There are over 600 muscles in the human body, all of which work together efficiently no matter what it is we’re doing. Scientists have long tried to replicate this efficiency in their robotic creations but haven’t been able to replicate the fluidity and mechanics of the human body — until now. A team of engineers from the University of Illinois have created a so-called bio-bot, composed of a single engineered muscle wrapped around a 3D-printed exoskeleton. The centimeter-long mini robot is able to move with the help of electric pulses.
“This work represents an important first step in the development and control of biological machines that can be stimulated, trained, or programmed to do work,” said graduate student Caroline Cvetkovic, an author of a paper on the bio-bot, in a press release. “It’s exciting to think that this system could eventually evolve into a generation of biological machines that could aid in drug delivery, surgical robotics, ‘smart’ implants, or mobile environmental analyzers, among countless other applications.”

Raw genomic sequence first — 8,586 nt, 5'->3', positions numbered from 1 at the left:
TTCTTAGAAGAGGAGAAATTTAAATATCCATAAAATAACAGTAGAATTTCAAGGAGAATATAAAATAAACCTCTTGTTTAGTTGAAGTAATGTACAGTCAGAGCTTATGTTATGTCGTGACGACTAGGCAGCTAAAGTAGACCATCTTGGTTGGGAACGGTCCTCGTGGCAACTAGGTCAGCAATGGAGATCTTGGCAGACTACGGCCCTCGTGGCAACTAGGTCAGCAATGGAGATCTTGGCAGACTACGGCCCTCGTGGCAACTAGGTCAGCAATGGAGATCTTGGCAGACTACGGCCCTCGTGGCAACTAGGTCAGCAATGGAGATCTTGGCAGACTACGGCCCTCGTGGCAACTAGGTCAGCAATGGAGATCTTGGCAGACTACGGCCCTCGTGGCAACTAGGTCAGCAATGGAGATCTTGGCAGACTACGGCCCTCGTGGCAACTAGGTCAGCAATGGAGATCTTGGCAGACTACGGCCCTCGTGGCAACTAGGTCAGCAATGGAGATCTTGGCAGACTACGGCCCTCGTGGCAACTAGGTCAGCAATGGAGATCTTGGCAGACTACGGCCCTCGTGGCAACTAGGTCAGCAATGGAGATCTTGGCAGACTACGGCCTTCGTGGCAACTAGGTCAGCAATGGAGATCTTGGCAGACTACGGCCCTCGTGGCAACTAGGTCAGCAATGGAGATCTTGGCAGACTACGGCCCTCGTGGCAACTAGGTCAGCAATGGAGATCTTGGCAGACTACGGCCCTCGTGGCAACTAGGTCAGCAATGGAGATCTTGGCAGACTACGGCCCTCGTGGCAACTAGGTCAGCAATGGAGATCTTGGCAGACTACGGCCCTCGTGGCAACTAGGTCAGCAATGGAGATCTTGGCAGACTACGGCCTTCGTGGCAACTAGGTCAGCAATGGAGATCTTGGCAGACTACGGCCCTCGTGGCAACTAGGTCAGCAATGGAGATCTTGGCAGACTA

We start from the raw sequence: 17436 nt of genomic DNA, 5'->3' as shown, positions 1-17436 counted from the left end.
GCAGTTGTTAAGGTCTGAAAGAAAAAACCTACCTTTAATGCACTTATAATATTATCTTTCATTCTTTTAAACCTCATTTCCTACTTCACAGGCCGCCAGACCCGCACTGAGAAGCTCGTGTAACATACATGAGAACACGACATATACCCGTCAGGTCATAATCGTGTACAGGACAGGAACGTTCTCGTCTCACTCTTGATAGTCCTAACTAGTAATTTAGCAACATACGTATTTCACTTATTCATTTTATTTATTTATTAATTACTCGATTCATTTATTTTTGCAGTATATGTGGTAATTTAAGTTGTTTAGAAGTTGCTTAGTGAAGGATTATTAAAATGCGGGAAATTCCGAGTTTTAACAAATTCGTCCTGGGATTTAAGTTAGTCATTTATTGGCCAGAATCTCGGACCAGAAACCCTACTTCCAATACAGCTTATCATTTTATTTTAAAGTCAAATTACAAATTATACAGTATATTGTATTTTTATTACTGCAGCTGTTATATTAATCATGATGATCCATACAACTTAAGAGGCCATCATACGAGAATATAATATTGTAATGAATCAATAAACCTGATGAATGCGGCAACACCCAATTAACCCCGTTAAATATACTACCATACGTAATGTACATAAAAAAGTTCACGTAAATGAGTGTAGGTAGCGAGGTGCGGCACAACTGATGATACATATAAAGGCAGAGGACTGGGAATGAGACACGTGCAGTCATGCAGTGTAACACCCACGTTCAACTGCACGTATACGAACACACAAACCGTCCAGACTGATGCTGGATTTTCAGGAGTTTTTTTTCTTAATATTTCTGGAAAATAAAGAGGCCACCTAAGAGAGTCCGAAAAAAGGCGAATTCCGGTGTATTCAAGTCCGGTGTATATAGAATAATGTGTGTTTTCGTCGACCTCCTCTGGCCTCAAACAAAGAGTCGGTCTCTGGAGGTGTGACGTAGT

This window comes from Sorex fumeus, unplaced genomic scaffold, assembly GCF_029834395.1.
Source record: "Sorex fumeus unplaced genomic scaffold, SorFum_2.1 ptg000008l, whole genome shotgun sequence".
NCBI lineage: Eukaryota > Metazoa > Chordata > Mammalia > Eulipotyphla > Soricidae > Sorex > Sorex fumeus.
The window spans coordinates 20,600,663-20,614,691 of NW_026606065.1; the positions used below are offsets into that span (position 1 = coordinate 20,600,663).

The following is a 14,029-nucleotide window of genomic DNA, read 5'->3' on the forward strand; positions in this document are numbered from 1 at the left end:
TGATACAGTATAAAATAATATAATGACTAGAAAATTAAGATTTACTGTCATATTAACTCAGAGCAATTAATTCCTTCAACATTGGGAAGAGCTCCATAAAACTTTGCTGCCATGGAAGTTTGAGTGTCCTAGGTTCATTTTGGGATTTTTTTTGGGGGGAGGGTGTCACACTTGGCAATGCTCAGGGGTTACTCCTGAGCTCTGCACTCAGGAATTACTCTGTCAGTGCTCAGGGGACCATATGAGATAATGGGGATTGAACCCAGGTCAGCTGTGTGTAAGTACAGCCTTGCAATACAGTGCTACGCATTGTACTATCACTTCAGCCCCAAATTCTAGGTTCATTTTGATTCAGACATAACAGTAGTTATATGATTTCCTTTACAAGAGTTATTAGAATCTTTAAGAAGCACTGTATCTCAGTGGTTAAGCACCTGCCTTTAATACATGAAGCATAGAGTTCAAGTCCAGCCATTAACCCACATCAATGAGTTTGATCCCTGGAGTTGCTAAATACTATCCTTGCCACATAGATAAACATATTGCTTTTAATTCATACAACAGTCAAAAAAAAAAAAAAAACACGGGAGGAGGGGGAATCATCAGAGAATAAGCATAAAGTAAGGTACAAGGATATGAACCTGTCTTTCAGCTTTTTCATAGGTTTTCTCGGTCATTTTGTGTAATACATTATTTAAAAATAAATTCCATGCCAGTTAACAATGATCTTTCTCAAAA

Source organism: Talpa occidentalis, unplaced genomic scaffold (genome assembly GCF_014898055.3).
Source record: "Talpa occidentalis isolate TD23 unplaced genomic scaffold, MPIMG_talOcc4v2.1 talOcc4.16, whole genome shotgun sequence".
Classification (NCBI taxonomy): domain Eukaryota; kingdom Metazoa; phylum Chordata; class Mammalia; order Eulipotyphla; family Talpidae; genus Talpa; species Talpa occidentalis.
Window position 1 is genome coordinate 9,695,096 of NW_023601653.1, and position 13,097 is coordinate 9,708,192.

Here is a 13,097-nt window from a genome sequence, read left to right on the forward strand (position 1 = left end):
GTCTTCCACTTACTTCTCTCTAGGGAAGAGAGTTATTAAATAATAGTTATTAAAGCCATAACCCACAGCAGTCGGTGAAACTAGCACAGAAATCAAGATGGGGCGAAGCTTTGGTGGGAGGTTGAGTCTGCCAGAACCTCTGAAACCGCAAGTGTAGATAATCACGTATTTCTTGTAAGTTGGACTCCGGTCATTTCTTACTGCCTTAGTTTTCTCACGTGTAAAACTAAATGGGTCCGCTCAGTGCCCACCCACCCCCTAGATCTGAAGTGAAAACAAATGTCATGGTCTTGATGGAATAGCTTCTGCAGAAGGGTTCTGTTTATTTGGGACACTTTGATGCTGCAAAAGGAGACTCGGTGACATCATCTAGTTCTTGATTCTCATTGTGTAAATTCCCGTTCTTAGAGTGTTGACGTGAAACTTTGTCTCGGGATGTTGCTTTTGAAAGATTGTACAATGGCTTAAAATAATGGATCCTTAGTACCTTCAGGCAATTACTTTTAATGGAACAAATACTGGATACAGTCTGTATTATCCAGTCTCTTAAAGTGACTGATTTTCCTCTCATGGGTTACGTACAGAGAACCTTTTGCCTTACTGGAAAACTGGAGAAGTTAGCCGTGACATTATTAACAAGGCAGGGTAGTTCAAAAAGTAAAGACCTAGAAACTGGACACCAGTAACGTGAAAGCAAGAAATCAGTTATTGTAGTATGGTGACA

The team had originally tried making a bio-bot with beating heart cells from rats, but because they’re constantly beating, they decided to try normal skeletal cells. They designed their bio-bot based on the “muscle-tendon-bone” complex, creating an exoskeleton with a flexible backbone and two posts for which the muscle can be wrapped around on, while also acting like feet. Unlike the bio-bot with heart cells, the new bio-bot only moves when subjected to electric pulses and can change speed depending on their frequency.
You can see video of the bot below: